Letter: HoJo canceled reservations to profit from Mumford concert


400-LISA-DOLYAKLetter: HoJo canceled reservations to profit from Mumford concert

Lisa Dolyak
Ypsilanti, Michigan

Dear Editor:

My fiancé and I will marry in St Augustine on September 13, 2013 and I began making the arrangements from Michigan in early December, 2012.

After pricing out many hotels in the area, I decided to book a block of 20 rooms through the Howard Johnson at 137 San Marco Avenue.

The hotel faxed me a confirmation which they said acts as a contract. I was told to sign and date it to confirm my end of the agreement. I returned the confirmation to them by fax, as instructed.

I was told that I needed to put my credit card “on file” with the hotel and when I asked why, I was told it “acts as a guarantee” in holding my rooms — so I provided my credit card number, as instructed.

So far, three family members have made reservations in that 20-room block.

On February 9, after the Mumford and Sons concert was announced, the St Augustine Howard Johnson called one of my family members (not me) and said “Sorry but we can only hold 10 rooms for you now and you need to book them by February 15”.

I found out about what the hotel had done on February 10, and sent a mass message to everyone telling them to book immediately. The first member of the wedding party to call Howard Johnson was told that there were no further rooms available.

I called the hotel and was told that another wedding party, who they claim booked rooms before me, had requested additional rooms. The hotel said that ALL of my rooms were given to them.

Looking online, I found that the $60 rooms Howard Johnson promised me — before the concert was announced — were being sold for $258 per night.

The reservationist asked me about the three reservations that were already made and I told her NOT to cancel them. A family member holding one of those reservations called Howard Johnson directly and told the woman not to cancel. Now we have discovered that the hotel canceled all three of the confirmed reservations at that time.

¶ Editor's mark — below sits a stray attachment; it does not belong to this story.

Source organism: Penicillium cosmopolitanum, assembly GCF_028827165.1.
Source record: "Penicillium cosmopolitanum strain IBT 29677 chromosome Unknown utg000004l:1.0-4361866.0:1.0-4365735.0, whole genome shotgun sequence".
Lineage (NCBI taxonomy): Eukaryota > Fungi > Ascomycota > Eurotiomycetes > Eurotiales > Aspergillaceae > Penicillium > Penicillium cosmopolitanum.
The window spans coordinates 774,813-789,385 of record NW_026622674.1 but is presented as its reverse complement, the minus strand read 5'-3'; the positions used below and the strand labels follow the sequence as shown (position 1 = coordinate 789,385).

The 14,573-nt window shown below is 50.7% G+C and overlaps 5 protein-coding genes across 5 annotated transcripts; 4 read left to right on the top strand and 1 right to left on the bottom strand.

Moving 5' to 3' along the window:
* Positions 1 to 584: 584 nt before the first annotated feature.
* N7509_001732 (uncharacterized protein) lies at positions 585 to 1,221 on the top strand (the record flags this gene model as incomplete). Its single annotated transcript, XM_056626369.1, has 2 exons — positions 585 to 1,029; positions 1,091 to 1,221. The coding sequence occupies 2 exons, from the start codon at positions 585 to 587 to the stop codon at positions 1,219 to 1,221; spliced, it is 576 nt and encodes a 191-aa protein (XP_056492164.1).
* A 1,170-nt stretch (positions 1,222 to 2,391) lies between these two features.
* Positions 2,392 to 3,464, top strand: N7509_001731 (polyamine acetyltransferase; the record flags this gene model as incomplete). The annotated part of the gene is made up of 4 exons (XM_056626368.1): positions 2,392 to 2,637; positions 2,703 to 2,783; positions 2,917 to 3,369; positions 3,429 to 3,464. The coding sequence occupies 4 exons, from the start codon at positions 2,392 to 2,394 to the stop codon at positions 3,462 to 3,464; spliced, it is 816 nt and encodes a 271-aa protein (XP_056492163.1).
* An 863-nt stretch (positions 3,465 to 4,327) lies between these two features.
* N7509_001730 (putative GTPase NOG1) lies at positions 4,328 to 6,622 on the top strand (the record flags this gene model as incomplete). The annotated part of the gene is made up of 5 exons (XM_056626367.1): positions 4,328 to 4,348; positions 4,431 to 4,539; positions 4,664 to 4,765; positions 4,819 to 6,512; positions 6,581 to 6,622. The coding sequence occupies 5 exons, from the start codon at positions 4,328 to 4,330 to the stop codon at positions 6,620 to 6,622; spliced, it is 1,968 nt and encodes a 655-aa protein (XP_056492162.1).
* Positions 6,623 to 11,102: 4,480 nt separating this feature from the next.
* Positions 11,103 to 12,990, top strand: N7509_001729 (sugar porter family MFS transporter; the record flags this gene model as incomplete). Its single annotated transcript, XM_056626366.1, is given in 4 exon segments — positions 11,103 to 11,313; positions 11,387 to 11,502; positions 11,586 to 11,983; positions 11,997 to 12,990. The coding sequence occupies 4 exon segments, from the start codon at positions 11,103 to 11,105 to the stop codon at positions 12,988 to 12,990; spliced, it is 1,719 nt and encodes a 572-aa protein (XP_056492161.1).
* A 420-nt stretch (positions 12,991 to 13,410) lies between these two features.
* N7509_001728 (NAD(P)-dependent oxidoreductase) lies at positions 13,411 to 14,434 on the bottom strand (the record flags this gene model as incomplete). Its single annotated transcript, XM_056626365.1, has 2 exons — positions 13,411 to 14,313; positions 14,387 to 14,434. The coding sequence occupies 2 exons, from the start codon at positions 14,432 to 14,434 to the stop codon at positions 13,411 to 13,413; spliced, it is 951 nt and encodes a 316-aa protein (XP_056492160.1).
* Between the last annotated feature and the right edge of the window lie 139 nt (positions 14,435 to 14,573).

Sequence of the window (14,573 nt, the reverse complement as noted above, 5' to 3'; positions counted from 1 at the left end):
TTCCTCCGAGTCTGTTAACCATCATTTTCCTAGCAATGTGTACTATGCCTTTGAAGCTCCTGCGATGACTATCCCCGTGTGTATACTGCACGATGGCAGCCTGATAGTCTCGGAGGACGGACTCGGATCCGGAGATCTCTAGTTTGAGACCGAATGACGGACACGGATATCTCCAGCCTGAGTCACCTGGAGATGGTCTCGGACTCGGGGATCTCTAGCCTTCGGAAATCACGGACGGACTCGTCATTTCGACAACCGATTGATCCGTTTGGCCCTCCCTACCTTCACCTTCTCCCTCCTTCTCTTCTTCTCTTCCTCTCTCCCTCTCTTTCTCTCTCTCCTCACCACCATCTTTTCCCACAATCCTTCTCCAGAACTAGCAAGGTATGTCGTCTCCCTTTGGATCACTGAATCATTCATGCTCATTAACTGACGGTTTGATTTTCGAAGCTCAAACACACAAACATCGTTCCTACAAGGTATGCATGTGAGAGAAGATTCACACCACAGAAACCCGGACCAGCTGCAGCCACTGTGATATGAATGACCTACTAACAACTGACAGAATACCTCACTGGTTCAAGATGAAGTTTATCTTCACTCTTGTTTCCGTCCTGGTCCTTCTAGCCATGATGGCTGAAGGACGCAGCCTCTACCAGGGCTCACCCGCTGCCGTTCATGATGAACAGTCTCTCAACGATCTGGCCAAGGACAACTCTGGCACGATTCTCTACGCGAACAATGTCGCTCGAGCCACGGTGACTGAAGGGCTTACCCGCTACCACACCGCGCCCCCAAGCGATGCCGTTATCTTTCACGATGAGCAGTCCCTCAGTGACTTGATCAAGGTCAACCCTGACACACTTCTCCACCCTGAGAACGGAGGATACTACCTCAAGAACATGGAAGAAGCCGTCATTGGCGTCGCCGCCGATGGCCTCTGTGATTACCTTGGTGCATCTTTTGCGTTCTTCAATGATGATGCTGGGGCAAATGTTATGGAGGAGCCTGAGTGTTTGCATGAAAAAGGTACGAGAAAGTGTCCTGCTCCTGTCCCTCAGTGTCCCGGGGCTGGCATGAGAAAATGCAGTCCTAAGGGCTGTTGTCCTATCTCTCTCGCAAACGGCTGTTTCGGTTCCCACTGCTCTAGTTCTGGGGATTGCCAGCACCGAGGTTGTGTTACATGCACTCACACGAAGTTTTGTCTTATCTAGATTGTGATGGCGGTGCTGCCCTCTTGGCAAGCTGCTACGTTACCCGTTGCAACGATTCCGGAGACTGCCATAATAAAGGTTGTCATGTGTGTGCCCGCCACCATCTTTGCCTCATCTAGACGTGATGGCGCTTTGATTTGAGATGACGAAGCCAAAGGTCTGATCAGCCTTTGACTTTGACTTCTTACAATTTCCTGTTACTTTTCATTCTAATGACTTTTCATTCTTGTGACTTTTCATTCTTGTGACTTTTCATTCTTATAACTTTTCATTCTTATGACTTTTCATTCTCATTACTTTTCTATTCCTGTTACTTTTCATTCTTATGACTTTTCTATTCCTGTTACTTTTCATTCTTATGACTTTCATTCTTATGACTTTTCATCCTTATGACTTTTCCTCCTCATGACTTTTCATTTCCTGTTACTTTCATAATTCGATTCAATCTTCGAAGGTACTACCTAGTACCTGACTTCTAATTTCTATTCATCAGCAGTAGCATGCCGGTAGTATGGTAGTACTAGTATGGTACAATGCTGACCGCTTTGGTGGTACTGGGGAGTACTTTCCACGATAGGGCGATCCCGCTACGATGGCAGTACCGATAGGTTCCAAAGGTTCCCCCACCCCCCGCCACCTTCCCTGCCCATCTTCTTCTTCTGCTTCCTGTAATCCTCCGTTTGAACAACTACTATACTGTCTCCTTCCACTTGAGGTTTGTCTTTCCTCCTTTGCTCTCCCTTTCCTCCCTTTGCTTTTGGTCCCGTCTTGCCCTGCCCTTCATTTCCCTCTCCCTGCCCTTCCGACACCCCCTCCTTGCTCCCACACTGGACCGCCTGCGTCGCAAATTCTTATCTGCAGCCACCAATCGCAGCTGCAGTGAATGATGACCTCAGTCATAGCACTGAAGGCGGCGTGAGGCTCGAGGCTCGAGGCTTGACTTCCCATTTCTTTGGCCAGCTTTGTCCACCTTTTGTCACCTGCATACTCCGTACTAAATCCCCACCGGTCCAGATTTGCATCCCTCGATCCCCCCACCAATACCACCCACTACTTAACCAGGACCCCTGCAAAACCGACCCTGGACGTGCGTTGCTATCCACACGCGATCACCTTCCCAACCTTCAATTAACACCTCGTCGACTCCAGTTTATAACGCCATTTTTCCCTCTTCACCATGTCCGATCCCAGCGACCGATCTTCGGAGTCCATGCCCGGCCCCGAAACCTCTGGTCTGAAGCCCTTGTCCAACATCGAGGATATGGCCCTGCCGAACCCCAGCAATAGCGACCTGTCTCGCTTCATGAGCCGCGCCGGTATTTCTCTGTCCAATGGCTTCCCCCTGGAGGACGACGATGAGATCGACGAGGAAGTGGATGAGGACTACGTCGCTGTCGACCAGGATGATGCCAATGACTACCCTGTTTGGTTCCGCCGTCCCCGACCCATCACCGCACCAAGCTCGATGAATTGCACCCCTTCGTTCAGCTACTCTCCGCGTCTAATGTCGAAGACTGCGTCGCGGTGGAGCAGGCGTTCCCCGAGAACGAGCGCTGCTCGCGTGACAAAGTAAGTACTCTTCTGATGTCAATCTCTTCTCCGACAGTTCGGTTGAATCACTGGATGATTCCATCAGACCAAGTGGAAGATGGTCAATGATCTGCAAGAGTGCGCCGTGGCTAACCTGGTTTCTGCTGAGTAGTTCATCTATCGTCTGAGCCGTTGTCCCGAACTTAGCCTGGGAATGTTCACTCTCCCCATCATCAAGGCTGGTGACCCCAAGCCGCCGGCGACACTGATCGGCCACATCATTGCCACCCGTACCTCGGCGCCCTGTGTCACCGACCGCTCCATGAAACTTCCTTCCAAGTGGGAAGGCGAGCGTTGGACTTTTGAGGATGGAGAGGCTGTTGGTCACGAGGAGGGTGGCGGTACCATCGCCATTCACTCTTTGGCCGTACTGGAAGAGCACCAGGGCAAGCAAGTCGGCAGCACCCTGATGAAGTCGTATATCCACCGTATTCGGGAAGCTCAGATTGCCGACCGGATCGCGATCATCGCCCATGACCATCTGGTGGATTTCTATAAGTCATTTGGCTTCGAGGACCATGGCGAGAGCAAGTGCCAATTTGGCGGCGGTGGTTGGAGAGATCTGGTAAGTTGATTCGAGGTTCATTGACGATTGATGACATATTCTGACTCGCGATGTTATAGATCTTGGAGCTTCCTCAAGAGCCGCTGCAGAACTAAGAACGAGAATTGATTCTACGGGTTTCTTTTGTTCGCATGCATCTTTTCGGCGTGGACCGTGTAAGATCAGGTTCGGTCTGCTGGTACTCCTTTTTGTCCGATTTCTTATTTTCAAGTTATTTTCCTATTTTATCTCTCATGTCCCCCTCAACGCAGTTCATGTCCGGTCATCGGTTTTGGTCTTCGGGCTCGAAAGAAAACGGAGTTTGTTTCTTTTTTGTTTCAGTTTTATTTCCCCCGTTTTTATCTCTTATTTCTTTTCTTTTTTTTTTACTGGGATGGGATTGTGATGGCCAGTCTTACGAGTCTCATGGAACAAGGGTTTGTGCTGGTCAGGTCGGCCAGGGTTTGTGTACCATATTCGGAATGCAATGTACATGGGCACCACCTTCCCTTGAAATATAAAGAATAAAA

I started calling other hotels immediately; but, because of the concert, everything that wasn’t booked in the historic district of St Augustine skyrocketed in price and was more than double the original amount.

I’m getting married at the White Room and they provide a free trolley to pick guests up in the historic district since there is no parking at the venue. Since we will now not be able to stay in the historic district, we’re going to somehow have to come up with money for a shuttle that wasn’t in our budget and from what I’m seeing so far we can’t afford.

Guests are going to have to pay more to stay further away because Howard Johnson breached their signed agreement with me to make more money — the price gouging is appalling. I booked the rooms far in advance so that I wouldn’t run into any of this.

I have family coming from out of state that now have to rethink their whole trip. One of the main reasons they were able to make it is because we found such reasonably priced rooms.

When I filed a complaint with the corporate office of Howard Johnson, their response was “Hey Lisa! Congrats on your upcoming wedding! While all of our hotels are independently owned and operated, we’ll see what we can do from our end. Thanks.”

I asked the manager in St Augustine how their hotel misplaced my confirmed 20-room reservations and why they released those rooms to another wedding party — she dismissed my complaint as a simple “human error”. If that were the truth, and windfall profit were not the real motive, wouldn’t someone at Howard Johnson simply release the rooms back to us?

I intend to pursue my complaint with the Chamber of Commerce, the Tourist Development Council, the City of St Augustine and the office of R.J. Larizza, State Attorney for the 7th Judicial Circuit.